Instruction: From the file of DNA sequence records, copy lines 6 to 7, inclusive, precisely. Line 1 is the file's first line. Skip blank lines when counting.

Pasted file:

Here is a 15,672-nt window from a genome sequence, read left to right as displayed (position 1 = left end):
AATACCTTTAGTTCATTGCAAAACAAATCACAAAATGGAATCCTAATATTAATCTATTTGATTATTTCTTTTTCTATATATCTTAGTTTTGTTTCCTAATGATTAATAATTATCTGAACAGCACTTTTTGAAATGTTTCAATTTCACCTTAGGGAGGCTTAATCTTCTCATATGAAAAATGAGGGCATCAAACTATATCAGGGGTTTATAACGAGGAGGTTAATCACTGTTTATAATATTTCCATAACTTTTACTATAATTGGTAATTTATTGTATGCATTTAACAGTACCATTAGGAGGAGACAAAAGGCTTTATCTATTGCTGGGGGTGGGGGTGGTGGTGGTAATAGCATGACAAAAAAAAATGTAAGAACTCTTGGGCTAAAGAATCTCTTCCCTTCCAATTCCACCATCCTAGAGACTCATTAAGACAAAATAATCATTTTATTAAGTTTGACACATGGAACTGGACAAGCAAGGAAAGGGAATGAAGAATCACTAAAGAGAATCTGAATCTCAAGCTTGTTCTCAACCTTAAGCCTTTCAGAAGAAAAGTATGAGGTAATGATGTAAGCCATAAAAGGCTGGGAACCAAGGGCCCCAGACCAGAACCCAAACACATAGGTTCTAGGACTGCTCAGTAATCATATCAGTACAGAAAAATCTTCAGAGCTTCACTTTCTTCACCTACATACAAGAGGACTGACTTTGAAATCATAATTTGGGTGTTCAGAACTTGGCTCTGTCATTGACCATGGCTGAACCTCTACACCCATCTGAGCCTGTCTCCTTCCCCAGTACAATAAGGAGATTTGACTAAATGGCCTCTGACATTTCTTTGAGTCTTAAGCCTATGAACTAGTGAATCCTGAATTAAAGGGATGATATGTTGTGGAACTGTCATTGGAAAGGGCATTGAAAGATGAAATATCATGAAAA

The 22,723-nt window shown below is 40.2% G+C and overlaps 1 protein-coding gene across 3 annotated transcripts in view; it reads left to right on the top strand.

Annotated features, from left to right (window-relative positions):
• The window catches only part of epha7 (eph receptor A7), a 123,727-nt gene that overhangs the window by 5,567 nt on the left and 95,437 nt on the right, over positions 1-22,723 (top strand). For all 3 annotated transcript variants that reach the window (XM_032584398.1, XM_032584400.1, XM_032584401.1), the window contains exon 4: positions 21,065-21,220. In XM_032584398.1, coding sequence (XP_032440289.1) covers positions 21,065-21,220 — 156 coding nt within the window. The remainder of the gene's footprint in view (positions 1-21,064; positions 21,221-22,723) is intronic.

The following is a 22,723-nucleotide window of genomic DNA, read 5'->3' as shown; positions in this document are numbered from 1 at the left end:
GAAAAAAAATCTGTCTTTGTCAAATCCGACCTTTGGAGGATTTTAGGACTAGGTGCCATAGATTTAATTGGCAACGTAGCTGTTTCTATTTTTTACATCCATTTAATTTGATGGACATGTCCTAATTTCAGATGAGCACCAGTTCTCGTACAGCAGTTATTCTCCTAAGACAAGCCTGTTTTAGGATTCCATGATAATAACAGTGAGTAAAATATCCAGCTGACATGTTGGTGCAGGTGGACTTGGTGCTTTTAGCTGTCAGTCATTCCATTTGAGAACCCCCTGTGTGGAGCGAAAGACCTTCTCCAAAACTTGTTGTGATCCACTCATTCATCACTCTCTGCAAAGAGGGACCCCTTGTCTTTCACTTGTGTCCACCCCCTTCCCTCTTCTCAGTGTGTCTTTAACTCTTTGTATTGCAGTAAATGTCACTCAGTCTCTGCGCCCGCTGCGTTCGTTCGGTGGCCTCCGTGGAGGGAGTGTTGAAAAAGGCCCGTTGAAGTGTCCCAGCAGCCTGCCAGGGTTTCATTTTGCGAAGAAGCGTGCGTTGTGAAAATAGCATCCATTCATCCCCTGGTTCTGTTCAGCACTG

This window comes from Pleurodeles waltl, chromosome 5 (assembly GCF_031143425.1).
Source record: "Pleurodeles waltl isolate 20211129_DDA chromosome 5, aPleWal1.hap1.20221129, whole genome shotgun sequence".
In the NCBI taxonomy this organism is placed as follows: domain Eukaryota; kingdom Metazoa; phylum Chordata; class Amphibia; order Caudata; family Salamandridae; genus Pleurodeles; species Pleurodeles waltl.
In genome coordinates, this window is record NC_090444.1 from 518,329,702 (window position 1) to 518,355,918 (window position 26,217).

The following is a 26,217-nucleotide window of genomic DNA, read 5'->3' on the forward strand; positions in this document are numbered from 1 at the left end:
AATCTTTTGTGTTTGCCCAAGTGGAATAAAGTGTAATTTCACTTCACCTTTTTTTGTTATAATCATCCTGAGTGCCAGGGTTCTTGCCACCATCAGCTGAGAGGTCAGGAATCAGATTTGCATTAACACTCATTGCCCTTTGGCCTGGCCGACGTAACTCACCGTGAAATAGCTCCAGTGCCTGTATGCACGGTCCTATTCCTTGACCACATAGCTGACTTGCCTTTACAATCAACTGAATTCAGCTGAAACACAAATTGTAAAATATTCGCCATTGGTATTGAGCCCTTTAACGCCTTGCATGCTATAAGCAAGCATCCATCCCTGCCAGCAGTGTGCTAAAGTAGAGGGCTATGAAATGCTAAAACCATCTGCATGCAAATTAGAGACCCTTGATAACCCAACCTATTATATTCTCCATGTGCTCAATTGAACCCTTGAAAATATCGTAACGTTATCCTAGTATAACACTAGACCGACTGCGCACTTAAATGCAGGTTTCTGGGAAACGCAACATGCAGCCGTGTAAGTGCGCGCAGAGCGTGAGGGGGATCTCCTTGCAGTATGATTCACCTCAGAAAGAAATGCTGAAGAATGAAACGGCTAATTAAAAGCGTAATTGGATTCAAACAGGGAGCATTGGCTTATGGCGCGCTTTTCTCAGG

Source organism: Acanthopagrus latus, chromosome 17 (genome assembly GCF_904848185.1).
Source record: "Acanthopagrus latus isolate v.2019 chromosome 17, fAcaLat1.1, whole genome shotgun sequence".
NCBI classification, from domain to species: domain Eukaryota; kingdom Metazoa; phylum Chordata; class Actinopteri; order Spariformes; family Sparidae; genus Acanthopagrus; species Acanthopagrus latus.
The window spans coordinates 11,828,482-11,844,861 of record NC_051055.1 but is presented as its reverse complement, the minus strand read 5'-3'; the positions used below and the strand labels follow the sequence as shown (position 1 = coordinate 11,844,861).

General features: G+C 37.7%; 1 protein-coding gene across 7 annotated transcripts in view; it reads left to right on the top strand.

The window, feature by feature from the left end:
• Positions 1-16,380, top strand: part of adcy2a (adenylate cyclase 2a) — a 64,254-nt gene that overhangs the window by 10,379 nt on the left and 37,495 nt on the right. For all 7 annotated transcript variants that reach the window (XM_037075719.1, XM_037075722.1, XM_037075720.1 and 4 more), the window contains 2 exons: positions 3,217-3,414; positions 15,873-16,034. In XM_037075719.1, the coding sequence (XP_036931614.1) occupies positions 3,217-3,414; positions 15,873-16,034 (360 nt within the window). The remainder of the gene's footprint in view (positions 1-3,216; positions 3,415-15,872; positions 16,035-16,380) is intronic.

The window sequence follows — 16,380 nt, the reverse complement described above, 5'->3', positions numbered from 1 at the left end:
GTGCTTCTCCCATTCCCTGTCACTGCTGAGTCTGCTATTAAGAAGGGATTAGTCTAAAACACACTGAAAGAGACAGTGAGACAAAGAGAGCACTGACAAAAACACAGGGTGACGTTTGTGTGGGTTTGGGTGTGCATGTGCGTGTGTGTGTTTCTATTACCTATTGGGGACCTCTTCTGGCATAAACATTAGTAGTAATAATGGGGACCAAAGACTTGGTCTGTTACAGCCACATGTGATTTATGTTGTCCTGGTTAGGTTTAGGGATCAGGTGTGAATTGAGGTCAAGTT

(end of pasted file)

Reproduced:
The following is a 22,723-nucleotide window of genomic DNA, read 5'->3' as shown; positions in this document are numbered from 1 at the left end:
GAAAAAAAATCTGTCTTTGTCAAATCCGACCTTTGGAGGATTTTAGGACTAGGTGCCATAGATTTAATTGGCAACGTAGCTGTTTCTATTTTTTACATCCATTTAATTTGATGGACATGTCCTAATTTCAGATGAGCACCAGTTCTCGTACAGCAGTTATTCTCCTAAGACAAGCCTGTTTTAGGATTCCATGATAATAACAGTGAGTAAAATATCCAGCTGACATGTTGGTGCAGGTGGACTTGGTGCTTTTAGCTGTCAGTCATTCCATTTGAGAACCCCCTGTGTGGAGCGAAAGACCTTCTCCAAAACTTGTTGTGATCCACTCATTCATCACTCTCTGCAAAGAGGGACCCCTTGTCTTTCACTTGTGTCCACCCCCTTCCCTCTTCTCAGTGTGTCTTTAACTCTTTGTATTGCAGTAAATGTCACTCAGTCTCTGCGCCCGCTGCGTTCGTTCGGTGGCCTCCGTGGAGGGAGTGTTGAAAAAGGCCCGTTGAAGTGTCCCAGCAGCCTGCCAGGGTTTCATTTTGCGAAGAAGCGTGCGTTGTGAAAATAGCATCCATTCATCCCCTGGTTCTGTTCAGCACTG